It is a capital mistake to theorize before one has data. Insensibly one begins to twist facts to suit theories, instead of theories to suit facts.
Sherlock Holmes, in Scandal in Bohemia
I’ve been reading Jack Wennberg’s new book Tracking Medicine, which is about his lifetime of work in understanding the reality of how medicine is practiced, as a route to helping us achieve the best care possible for each of us. My first post about this was three months ago, en route to a seminar on SDM (shared decision making); my first post after the seminar was shortly after. The whole subject has bent my thinking about healthcare so severely that it’s taken me this long to decide what to say next.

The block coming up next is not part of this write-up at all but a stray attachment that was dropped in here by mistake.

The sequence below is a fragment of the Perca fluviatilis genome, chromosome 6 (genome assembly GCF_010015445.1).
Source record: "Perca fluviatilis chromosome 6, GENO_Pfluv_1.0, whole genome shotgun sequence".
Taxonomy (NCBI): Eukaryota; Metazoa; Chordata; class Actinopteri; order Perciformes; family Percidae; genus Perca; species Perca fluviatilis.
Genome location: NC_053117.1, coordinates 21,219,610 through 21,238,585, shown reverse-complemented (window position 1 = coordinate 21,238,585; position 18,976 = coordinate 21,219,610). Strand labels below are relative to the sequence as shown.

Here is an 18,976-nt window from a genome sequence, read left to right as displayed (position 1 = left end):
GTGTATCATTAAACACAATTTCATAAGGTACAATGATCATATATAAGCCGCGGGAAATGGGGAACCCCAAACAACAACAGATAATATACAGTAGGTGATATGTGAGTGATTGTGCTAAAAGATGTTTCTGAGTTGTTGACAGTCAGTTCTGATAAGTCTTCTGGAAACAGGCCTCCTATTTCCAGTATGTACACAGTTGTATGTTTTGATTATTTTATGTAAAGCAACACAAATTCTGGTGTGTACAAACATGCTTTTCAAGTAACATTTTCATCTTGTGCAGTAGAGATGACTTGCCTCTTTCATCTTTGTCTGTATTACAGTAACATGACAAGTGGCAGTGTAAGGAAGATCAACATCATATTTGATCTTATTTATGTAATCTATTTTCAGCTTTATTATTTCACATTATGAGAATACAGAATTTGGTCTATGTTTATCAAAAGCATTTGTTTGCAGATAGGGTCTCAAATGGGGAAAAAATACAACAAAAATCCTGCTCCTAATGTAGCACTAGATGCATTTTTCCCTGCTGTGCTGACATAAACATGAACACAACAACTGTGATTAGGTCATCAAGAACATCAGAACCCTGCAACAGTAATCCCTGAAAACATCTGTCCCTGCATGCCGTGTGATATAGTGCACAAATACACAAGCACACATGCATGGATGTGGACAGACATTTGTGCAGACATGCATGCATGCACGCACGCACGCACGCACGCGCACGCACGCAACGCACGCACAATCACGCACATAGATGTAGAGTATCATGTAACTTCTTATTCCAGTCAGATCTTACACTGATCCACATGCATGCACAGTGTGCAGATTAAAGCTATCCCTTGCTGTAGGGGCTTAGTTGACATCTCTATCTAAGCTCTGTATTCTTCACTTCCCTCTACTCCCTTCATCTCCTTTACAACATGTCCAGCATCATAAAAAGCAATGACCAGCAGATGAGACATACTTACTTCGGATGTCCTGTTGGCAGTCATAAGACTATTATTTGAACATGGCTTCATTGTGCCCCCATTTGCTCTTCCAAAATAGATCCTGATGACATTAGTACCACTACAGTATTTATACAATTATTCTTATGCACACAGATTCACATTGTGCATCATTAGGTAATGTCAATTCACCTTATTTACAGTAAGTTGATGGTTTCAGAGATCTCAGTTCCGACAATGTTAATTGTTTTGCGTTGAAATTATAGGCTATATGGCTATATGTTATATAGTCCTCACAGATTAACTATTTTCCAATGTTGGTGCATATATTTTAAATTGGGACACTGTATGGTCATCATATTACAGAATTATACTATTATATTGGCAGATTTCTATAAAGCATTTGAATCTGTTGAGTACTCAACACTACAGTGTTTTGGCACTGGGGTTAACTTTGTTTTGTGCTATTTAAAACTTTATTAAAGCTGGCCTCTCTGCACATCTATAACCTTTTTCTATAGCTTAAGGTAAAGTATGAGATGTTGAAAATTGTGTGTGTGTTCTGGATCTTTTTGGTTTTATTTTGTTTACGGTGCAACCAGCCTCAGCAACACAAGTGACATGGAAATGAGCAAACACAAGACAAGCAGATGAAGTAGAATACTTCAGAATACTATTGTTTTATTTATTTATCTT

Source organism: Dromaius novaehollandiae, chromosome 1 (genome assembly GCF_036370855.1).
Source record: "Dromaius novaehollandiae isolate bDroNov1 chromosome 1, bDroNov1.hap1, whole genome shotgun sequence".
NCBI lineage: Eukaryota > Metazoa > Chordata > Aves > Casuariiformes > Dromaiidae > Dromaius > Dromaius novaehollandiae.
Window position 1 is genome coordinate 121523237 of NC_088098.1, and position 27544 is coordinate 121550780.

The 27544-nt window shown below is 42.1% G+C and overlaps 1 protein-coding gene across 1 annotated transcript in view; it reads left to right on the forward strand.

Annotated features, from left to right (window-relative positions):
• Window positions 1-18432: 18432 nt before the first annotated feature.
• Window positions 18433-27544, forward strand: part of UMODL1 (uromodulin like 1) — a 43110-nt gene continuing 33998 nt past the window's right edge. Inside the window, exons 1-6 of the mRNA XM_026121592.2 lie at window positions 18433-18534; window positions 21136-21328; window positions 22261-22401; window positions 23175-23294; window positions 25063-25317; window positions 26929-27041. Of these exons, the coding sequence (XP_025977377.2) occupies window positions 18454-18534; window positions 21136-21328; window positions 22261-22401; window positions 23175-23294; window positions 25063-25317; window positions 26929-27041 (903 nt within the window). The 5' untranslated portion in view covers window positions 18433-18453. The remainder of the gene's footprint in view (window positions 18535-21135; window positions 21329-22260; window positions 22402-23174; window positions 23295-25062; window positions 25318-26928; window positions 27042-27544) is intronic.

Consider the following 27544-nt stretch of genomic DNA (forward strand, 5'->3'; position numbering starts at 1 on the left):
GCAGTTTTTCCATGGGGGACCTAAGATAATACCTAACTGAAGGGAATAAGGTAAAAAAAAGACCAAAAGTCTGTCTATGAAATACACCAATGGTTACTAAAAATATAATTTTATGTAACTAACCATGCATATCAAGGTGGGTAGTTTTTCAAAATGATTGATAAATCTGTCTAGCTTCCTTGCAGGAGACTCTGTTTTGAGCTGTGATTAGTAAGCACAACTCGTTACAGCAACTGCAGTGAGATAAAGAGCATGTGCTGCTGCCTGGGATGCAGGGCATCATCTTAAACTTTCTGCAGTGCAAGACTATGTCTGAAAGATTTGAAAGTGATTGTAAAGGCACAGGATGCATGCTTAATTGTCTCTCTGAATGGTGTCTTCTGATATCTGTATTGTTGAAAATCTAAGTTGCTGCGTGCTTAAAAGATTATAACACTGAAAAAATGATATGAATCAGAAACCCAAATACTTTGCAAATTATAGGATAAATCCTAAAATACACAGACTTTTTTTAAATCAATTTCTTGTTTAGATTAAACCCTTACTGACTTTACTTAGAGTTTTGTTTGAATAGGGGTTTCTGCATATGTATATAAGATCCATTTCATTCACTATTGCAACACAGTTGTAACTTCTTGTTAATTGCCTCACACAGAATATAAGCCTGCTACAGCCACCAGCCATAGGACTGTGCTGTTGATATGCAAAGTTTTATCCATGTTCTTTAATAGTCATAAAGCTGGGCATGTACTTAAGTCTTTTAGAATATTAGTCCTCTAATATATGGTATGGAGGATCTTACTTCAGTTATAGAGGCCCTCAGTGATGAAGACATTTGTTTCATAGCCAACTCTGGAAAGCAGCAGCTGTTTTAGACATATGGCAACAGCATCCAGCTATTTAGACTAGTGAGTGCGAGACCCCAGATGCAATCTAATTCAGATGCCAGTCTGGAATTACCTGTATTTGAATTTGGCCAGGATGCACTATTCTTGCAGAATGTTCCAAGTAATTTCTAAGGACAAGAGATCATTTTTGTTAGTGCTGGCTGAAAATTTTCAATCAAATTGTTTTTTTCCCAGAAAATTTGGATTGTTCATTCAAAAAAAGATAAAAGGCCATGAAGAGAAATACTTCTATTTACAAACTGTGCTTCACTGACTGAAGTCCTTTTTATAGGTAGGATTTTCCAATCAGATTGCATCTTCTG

- Your doctors, with the best of intentions and the best of training, may unwittingly be prescribing treatments that aren’t necessary for you, or not prescribing things that are. (“You” includes anyone you’re caring for.)
- This realization was developed not through people’s opinions but by looking at cold hard numbers. After controlling for all variables, the odds of a given patient getting a given treatment vary by hundreds of percent from region to region. Read more »
*This blog post was originally published at e-Patients.net*